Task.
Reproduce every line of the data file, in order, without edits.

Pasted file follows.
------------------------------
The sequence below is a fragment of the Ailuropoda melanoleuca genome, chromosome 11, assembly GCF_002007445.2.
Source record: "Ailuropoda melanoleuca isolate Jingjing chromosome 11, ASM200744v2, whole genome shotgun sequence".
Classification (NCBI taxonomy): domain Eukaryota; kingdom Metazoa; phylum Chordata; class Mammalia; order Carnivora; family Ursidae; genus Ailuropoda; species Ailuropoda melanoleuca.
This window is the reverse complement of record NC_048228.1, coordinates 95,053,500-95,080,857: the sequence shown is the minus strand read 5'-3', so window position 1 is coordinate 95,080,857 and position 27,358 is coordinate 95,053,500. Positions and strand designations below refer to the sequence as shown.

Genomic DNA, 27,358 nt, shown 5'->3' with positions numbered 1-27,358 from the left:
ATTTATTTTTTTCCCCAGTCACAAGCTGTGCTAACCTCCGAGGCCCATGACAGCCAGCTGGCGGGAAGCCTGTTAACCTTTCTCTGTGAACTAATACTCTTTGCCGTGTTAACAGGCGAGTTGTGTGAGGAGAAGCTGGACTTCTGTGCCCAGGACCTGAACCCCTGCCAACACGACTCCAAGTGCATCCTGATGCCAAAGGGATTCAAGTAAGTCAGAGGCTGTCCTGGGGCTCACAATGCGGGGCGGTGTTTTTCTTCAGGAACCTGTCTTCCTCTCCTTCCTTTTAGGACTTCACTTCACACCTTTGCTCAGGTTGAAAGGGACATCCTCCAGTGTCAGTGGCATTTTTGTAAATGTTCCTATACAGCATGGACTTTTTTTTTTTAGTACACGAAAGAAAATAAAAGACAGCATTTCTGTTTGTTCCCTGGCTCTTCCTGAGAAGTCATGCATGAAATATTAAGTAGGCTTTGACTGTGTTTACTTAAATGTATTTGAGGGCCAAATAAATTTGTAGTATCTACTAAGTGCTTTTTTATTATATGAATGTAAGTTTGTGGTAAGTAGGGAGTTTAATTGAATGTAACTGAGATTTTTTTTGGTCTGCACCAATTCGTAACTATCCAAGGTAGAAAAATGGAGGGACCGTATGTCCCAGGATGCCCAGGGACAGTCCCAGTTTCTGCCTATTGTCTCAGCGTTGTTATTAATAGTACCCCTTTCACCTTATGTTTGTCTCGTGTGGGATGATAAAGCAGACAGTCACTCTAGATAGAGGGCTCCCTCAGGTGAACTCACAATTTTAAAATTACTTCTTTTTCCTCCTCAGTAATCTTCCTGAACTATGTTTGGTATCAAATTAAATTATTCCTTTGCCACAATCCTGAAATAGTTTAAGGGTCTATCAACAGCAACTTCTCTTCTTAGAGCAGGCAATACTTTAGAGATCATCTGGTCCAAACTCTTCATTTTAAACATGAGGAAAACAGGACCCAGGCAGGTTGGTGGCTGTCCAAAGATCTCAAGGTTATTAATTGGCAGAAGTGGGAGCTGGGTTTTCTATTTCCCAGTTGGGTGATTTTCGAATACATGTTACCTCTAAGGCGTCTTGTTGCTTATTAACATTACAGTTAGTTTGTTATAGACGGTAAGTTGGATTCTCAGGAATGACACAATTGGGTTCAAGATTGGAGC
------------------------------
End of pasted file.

The sequence below is a fragment of the Ailuropoda melanoleuca genome, chromosome 11, assembly GCF_002007445.2.
Source record: "Ailuropoda melanoleuca isolate Jingjing chromosome 11, ASM200744v2, whole genome shotgun sequence".
Classification (NCBI taxonomy): domain Eukaryota; kingdom Metazoa; phylum Chordata; class Mammalia; order Carnivora; family Ursidae; genus Ailuropoda; species Ailuropoda melanoleuca.
This window is the reverse complement of record NC_048228.1, coordinates 95,053,500-95,080,857: the sequence shown is the minus strand read 5'-3', so window position 1 is coordinate 95,080,857 and position 27,358 is coordinate 95,053,500. Positions and strand designations below refer to the sequence as shown.

Genomic DNA, 27,358 nt, shown 5'->3' with positions numbered 1-27,358 from the left:
ATTTATTTTTTTCCCCAGTCACAAGCTGTGCTAACCTCCGAGGCCCATGACAGCCAGCTGGCGGGAAGCCTGTTAACCTTTCTCTGTGAACTAATACTCTTTGCCGTGTTAACAGGCGAGTTGTGTGAGGAGAAGCTGGACTTCTGTGCCCAGGACCTGAACCCCTGCCAACACGACTCCAAGTGCATCCTGATGCCAAAGGGATTCAAGTAAGTCAGAGGCTGTCCTGGGGCTCACAATGCGGGGCGGTGTTTTTCTTCAGGAACCTGTCTTCCTCTCCTTCCTTTTAGGACTTCACTTCACACCTTTGCTCAGGTTGAAAGGGACATCCTCCAGTGTCAGTGGCATTTTTGTAAATGTTCCTATACAGCATGGACTTTTTTTTTTTAGTACACGAAAGAAAATAAAAGACAGCATTTCTGTTTGTTCCCTGGCTCTTCCTGAGAAGTCATGCATGAAATATTAAGTAGGCTTTGACTGTGTTTACTTAAATGTATTTGAGGGCCAAATAAATTTGTAGTATCTACTAAGTGCTTTTTTATTATATGAATGTAAGTTTGTGGTAAGTAGGGAGTTTAATTGAATGTAACTGAGATTTTTTTTGGTCTGCACCAATTCGTAACTATCCAAGGTAGAAAAATGGAGGGACCGTATGTCCCAGGATGCCCAGGGACAGTCCCAGTTTCTGCCTATTGTCTCAGCGTTGTTATTAATAGTACCCCTTTCACCTTATGTTTGTCTCGTGTGGGATGATAAAGCAGACAGTCACTCTAGATAGAGGGCTCCCTCAGGTGAACTCACAATTTTAAAATTACTTCTTTTTCCTCCTCAGTAATCTTCCTGAACTATGTTTGGTATCAAATTAAATTATTCCTTTGCCACAATCCTGAAATAGTTTAAGGGTCTATCAACAGCAACTTCTCTTCTTAGAGCAGGCAATACTTTAGAGATCATCTGGTCCAAACTCTTCATTTTAAACATGAGGAAAACAGGACCCAGGCAGGTTGGTGGCTGTCCAAAGATCTCAAGGTTATTAATTGGCAGAAGTGGGAGCTGGGTTTTCTATTTCCCAGTTGGGTGATTTTCGAATACATGTTACCTCTAAGGCGTCTTGTTGCTTATTAACATTACAGTTAGTTTGTTATAGACGGTAAGTTGGATTCTCAGGAATGACACAATTGGGTTCAAGATTGGAGC